Mind your language. Be plain, be clear, and avoid jargon that has little or no meaning. As the team leader, it’s critical that you mind the words you use, and also the words other people use. Be clear about what you are saying, and make sure other people explain what they mean as well. I have a client who uses a lot of financial speak with her team, and it has become alienating. Even a term such as “let’s give them a great solution” has little meaning if you have no idea what that solution is. Or if someone says, “let’s foster trust,” delve into what trust would look like, and what it would take to encourage that trust.

Focus on the bigger picture. This is key, especially when facing challenges or setbacks as a team. In such times, a leader needs to rally everyone and help the team fully focus on the primary goal, and figure out how to get there together.

When you lead a team, you’re modeling positive behavior and fostering a positive mindset for the people who report to you. Your attitudes and actions will be reflected in the people you lead. And if they have people who report to them, the hope and intent is that the leader’s positive attitude and the way they model attributes of trust, respect, and safety will trickle down.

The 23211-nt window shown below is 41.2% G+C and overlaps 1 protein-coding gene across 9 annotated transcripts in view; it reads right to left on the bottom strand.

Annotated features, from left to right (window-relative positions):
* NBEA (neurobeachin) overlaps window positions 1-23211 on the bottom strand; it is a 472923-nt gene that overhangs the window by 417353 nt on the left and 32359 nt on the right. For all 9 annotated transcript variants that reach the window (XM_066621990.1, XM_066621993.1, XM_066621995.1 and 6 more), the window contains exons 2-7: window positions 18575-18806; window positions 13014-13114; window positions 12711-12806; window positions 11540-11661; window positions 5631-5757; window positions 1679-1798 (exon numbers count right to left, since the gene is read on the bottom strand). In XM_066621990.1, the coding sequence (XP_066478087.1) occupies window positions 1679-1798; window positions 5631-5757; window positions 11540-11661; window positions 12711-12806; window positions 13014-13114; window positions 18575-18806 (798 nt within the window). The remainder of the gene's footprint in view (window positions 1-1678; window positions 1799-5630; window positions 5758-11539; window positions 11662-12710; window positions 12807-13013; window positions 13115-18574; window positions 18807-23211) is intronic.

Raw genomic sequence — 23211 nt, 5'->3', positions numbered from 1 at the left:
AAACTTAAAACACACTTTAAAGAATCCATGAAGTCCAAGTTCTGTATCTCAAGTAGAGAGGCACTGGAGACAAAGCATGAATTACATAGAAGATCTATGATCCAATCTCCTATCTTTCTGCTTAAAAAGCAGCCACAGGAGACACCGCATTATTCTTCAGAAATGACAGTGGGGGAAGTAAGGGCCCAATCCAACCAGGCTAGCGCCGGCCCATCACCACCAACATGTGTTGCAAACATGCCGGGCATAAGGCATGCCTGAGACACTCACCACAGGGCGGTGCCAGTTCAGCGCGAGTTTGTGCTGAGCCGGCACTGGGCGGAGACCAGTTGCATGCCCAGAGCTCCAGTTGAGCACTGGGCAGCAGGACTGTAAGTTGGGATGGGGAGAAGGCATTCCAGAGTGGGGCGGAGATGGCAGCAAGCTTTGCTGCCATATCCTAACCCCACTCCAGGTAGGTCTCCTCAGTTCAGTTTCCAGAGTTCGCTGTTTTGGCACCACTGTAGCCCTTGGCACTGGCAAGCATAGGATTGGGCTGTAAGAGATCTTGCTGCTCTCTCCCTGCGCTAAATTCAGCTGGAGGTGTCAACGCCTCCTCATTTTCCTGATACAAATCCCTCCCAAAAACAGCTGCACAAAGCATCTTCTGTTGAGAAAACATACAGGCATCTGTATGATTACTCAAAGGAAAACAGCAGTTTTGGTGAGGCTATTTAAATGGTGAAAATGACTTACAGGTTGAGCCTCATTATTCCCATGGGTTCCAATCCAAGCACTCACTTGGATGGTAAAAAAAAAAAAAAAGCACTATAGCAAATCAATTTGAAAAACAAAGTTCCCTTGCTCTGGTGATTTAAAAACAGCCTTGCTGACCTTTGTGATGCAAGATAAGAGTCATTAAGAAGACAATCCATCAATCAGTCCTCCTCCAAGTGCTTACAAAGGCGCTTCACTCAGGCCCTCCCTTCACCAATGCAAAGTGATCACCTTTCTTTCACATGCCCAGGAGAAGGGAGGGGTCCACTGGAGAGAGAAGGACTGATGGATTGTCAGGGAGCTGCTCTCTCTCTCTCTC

Esther Weinberg is the Chief Leadership Development Officer and Founder of The Ready Zone. To dive deeper into the ideas and strategies offered in this article, complete our Needs Assessment and we’ll schedule time to connect. In the meantime, download our FREE eBook – “Better Leaders. Better People. Better Results. Six Eye-Opening Strategies to Thrive Through Change You Did Not Ask For